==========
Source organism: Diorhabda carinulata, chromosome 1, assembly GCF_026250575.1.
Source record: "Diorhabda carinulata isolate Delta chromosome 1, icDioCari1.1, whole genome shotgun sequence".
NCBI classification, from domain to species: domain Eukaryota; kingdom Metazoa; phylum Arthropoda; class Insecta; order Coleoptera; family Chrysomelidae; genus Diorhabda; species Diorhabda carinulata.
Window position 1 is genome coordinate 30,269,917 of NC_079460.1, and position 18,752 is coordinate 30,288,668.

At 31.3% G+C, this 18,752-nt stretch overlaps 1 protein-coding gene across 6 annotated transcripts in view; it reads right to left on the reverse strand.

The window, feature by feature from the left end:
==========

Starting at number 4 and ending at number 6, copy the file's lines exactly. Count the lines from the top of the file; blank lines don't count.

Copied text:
Window position 1 is genome coordinate 30,269,917 of NC_079460.1, and position 18,752 is coordinate 30,288,668.

At 31.3% G+C, this 18,752-nt stretch overlaps 1 protein-coding gene across 6 annotated transcripts in view; it reads right to left on the reverse strand.

The window, feature by feature from the left end: